Philippine native (cured) tobacco (already cut) lbs 1 Tobacco dust from Virginia tobacc0 lbs'... 1 Hydrogen peroxide (H202), 10 vols (with 13 milligrams acetaliride per fluid ounce) oz 8 Glycerine'(discretional) spo onfuls 3 Pure vanina'extmet' (discretional) 'do 3 l Coloring imatter "(yellow-orange) (discretional) Philippine native cured tobacco (already cut for cigarette manufacturefis placedin an open container with enough water to soak the tobacco completely, atroom temperature ,"and after thirty or forty minutes the tobacco is strained well to obtainsubstantially all of the extractives from said tobacco. The. tobacco is then placed again in the" open container with cleanwater andiheated for thirty. i

minutes at 60?" C. temperature, after which time. the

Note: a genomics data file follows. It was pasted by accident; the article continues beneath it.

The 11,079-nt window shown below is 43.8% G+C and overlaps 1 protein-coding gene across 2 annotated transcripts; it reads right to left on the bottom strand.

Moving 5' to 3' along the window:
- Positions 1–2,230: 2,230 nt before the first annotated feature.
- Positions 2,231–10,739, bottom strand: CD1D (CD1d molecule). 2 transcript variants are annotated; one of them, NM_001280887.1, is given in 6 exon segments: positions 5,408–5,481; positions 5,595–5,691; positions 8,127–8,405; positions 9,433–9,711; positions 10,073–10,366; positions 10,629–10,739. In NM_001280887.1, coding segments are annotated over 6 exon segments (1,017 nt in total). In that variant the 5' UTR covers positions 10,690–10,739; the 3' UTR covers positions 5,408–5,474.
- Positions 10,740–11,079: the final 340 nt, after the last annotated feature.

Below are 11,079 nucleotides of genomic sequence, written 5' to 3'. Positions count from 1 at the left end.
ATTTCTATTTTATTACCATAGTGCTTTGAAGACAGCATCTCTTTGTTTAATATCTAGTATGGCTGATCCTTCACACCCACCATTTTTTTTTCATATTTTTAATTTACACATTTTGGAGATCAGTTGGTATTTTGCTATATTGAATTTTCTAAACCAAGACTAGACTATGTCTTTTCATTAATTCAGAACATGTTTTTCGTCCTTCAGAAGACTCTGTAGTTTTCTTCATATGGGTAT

tobacco is again strained and with clean water returnedtol the oplen conta ner and heatedfor'thi'rty or forty vr'niruites at 'C. temperature Oncea'nore the tobacco is again strained and with clean water returned to the container and heated for thirty or forty minutes at 100 C. For the last time the tobacco is strained and placed in a rotating drier at 100 C. until dry. During this operation of new tralizing the native tobacco the native tobacco extracted at four different temperatures and intervals, if recovered and placed in each respective container, could be utilized for other examples and purposes. In this particular example We will not use the fractional extractionsfrom the Philippine native tobacco. Instead we will use the fractional extracts from Virginia tobacco dust.